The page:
In Canton, Mississippi, a fearless young lawyer and his assistant defend a black man accused of murdering two white men who raped his 10-year-old daughter, inciting violent retribution and revenge from the Ku Klux Klan.
Samuel L. Jackson
Two Supreme Court Justices have been killed. Now a college professor, who clerked for one of the two men, who's also having an affair with one of his students, is given a brief by her, that states who probably, wanted to see these two men dead. He then gives it to one of his friends, who works for the FBI. When the FBI director reads it, he is fascinated by it. One of the president's men who read it, is afraid that if it ever got out, the president could be smeared. So, he advises the president to tell the director to drop it, which he does. But later the professor and the girl were out and he was drunk and when he refused to give her the keys she stepped out of the car. When he started it, it blew up. She then discovers that her place has been burglarized and what was taken were her computer and her disks. Obviously, her brief has someone agitated. She then turns to her boyfriend's friend at the FBI, he agrees to come meet her but before he does someone shoots him and takes his place... Written by
The first of three films, based on novels by John Grisham, in which Anthony Heald appears. The other two are The Client (1994) and A Time at Kill (1996). See more »
When Darby and Gray are being chased through the parking garage, the manilla envelope and papers in her hand change position repeatedly between shots. See more »
Any of those signs got my name on 'em?
Quite a few.
What do they say?
The usual: Death to Rosenberg, Retire Rosenberg, Cut off the oxygen.
That's my favorite. Of course you, Mr Grantham, did pretty good by me your last time out: Rosenberg equals the government over business, the individual over government, the environment over everything. And the Indians? Oh, give 'em whatever they want.
Well with all due respects sir, that wasn't my line, that was a quote.
From one of your...
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Forget the plot holes. Forget the implausibility of the story. This is Grisham, the modern-day master of legal and political conspiracy and intrigue.
This movie centers on one thing: the chemistry between the on-screen duo of Julia Roberts and Denzel Washington. And they do not disappoint. Both give absolutely stellar performances, Washington as the reporter who desperately wants his story to see the light of day but is not afraid to let his compassion show through, and Roberts as a terrified law student engulfed in a situation where she is way over her head, trying simultaneously to survive and avenge the death of her lover. There is not one scene, not one bit of dialogue, verbal or non-verbal, that doesn't make be believe everything they say, and that is a testament to the acting abilities of Roberts and Washington, two of Hollywood's best.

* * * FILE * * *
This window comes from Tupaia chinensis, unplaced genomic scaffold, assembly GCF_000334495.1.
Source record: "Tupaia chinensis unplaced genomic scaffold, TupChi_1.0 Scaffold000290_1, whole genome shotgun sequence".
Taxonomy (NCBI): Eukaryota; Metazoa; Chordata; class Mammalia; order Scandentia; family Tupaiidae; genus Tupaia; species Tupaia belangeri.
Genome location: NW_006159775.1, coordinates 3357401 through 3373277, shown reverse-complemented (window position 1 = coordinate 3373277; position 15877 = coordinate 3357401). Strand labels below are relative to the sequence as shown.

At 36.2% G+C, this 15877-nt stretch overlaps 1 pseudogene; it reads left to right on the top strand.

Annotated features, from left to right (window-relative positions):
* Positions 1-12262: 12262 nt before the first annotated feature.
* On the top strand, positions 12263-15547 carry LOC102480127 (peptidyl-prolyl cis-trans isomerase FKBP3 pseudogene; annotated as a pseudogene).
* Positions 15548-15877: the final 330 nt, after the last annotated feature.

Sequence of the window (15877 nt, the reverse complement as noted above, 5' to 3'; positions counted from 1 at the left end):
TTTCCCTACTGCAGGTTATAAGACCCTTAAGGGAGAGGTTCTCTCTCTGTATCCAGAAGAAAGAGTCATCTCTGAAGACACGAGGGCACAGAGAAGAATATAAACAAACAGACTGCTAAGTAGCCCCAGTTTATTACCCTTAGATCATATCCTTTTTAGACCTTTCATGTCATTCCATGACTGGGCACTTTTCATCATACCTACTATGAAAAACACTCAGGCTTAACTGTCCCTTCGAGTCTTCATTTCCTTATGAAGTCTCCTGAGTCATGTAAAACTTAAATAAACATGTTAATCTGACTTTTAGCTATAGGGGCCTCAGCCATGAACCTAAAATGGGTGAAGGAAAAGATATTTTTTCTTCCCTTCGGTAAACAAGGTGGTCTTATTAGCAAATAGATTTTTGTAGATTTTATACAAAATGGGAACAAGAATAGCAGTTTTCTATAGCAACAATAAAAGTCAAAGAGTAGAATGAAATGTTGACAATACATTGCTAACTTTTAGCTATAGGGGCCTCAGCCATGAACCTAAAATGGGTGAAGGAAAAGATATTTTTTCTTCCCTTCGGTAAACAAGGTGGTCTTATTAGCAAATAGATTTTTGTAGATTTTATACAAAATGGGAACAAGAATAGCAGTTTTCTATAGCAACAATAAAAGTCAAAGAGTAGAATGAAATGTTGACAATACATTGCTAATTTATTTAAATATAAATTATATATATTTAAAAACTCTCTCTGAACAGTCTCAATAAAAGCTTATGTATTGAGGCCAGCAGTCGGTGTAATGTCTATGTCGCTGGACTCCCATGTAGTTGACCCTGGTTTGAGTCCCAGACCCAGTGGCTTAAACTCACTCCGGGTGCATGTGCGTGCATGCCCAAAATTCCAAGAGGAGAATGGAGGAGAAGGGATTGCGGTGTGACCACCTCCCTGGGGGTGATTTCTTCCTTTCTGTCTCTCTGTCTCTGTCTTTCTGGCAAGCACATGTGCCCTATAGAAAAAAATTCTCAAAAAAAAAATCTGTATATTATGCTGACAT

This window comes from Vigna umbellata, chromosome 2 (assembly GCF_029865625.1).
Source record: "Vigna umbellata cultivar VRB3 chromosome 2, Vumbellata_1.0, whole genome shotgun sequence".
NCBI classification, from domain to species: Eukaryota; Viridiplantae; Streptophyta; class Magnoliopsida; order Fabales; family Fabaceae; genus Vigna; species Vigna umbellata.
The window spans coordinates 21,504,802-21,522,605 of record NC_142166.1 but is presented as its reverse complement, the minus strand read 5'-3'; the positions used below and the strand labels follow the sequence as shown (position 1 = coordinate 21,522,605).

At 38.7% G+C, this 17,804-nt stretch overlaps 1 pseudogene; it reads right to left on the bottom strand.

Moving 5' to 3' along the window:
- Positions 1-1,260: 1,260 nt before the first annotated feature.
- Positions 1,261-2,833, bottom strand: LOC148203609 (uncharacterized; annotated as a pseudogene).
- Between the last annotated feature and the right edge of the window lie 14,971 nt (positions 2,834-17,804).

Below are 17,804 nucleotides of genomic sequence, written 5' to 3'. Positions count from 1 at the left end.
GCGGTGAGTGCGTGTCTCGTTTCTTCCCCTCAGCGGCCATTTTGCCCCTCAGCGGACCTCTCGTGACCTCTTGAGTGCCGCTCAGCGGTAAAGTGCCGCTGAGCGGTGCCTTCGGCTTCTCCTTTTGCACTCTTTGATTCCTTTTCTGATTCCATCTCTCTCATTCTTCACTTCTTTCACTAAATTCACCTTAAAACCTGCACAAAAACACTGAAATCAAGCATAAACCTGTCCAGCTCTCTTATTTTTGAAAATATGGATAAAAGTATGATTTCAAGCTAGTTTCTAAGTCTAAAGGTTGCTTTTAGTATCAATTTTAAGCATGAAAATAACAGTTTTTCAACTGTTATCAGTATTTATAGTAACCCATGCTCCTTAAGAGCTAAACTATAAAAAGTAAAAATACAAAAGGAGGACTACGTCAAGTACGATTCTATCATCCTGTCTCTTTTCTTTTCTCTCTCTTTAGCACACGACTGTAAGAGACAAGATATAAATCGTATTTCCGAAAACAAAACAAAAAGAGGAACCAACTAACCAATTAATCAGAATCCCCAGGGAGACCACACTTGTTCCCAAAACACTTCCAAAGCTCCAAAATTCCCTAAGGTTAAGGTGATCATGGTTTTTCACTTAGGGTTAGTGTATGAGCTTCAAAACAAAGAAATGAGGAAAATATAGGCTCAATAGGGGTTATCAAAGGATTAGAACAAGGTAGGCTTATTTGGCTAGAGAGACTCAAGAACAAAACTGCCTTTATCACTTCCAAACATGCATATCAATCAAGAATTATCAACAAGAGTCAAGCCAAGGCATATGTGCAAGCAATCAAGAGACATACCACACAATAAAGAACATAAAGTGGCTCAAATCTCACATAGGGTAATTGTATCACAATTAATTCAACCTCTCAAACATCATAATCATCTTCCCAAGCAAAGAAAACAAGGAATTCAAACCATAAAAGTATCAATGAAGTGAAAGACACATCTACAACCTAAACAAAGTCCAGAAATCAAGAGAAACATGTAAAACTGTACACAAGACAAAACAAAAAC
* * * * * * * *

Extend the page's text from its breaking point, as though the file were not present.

For pretty much the entire second half of the movie, Denzel and Julia's characters work together to find proof of the conspiracy that resulted in the assassination of two Supreme Court judges, while at the same time dodging unscrupulous lawyers, heavies and an international hitman.
In their final scene together, when Darby is taking the FBI director's private plane out of the country, the bond that has grown between her and Gray is extremely noticeable. They deplane, and Gray shows Darby the headline exposing the conspiracy. Darby smiles, shakes Gray's hand, and proceeds to walk to the car that will take her to her new location.... but no, a handshake is just not enough, not after what they'd been through... so she goes back and gives Gray a huge hug, which he returns. The mutual respect is there for all to see. No words are spoken throughout the entire scene, they are not necessary.
Having read many of Grisham's books and seen all of the movies adapted from those books, I wondered how "The Pelican Brief" would stack up against all the others in the long run. In my opinion, it is still the best of the bunch.
My score: a solid 10.
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